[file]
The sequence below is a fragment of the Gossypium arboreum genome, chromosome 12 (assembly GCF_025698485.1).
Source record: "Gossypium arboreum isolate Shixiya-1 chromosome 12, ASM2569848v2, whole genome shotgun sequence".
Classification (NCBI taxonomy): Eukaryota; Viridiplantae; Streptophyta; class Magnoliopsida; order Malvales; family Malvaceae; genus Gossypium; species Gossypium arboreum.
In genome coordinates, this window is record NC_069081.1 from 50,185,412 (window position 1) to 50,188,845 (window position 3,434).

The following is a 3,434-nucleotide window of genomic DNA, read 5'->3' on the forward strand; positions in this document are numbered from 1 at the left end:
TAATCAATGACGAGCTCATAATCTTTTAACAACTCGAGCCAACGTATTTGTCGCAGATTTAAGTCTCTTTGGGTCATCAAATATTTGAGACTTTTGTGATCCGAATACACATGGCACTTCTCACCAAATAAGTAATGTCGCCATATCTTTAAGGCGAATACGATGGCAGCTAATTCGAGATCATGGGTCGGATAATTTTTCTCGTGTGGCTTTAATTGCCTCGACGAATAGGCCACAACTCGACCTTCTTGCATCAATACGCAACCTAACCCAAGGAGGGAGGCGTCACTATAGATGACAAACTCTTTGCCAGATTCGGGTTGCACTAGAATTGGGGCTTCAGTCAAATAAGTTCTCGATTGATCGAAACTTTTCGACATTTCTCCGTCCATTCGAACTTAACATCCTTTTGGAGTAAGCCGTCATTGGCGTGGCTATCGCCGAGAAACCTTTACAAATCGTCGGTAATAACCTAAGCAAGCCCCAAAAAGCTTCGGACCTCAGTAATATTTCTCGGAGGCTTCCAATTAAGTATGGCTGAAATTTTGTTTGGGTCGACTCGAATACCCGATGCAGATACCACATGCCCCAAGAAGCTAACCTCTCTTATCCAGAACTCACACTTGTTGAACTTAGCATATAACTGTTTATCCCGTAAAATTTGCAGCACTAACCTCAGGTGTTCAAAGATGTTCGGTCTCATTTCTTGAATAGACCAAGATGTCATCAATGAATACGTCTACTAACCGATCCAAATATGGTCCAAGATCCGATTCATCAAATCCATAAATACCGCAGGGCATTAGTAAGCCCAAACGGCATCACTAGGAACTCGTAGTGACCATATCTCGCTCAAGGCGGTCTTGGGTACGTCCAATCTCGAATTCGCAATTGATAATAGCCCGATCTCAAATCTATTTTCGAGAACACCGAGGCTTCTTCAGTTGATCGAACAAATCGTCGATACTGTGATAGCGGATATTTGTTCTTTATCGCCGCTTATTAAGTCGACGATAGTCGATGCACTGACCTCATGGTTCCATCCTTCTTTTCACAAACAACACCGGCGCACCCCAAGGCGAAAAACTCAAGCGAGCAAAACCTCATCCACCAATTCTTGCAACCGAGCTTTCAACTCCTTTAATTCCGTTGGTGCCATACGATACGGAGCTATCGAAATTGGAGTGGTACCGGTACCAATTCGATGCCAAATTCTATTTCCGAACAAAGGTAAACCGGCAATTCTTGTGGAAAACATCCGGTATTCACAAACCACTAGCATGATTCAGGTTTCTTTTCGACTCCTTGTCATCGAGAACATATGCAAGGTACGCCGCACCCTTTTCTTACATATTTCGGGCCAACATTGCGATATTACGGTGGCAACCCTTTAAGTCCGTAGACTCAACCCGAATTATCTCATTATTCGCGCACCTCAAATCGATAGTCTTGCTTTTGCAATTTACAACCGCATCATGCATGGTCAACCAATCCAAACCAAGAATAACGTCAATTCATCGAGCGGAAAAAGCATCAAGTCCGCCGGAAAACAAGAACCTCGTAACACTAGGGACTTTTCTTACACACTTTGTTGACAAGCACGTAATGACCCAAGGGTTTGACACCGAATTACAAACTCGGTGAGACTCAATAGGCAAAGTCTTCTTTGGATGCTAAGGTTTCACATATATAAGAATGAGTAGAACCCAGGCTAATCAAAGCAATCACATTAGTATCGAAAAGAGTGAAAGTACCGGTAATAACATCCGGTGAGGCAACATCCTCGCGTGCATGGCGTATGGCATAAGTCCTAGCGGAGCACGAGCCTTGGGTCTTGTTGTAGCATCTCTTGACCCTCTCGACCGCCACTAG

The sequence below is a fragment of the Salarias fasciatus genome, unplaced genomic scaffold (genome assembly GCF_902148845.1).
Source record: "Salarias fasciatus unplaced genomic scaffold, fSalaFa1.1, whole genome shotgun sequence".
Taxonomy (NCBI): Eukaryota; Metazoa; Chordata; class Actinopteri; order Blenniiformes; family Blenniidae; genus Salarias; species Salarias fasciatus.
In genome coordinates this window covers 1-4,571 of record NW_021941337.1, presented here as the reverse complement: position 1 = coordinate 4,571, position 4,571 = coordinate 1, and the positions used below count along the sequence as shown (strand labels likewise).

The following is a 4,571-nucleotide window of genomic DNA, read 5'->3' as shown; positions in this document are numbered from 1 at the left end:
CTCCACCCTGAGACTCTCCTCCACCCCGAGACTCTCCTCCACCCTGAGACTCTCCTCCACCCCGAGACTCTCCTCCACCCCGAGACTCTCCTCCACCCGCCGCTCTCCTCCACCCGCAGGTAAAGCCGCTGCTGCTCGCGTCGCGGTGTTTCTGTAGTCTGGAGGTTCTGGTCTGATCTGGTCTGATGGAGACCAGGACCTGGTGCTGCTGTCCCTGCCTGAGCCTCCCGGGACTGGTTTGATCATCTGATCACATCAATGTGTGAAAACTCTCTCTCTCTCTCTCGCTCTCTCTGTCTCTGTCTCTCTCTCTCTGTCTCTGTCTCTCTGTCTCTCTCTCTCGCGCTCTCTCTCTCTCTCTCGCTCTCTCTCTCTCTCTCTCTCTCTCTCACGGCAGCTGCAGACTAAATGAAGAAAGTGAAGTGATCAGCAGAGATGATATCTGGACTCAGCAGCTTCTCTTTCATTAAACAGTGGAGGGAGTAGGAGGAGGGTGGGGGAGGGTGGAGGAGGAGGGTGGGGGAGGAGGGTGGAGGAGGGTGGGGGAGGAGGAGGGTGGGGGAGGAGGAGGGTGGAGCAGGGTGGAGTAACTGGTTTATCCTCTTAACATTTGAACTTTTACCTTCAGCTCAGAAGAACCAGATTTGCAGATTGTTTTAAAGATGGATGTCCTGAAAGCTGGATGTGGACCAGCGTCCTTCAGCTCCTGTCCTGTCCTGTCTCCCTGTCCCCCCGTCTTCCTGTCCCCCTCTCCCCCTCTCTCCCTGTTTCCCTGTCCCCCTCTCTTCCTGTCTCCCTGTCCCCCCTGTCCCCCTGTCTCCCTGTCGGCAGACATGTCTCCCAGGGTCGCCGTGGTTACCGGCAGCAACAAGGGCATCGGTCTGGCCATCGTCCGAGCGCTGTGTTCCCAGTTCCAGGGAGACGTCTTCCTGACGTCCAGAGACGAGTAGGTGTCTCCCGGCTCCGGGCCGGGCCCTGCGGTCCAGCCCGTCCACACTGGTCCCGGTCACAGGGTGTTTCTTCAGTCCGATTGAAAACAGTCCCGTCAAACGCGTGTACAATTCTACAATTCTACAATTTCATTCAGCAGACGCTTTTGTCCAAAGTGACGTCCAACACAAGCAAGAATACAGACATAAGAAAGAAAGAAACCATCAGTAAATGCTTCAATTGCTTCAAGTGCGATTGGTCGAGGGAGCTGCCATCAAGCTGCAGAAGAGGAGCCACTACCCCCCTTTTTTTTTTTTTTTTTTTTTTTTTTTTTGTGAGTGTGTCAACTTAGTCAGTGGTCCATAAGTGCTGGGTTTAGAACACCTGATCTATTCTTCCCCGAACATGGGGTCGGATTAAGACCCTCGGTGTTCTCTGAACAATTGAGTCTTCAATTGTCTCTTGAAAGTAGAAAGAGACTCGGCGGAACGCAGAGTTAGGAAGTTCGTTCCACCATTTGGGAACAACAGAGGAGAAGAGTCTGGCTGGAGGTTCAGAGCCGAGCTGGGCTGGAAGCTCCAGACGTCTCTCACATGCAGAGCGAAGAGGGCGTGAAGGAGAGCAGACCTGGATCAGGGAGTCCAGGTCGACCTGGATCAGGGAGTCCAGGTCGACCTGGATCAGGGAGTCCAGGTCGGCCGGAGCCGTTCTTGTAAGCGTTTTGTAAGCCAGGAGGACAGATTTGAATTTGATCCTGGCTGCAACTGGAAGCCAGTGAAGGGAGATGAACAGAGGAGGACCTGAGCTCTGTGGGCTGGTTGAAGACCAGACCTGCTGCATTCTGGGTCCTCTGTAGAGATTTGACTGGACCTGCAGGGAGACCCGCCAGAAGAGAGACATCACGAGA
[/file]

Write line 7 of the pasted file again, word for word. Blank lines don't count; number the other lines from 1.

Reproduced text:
The sequence below is a fragment of the Salarias fasciatus genome, unplaced genomic scaffold (genome assembly GCF_902148845.1).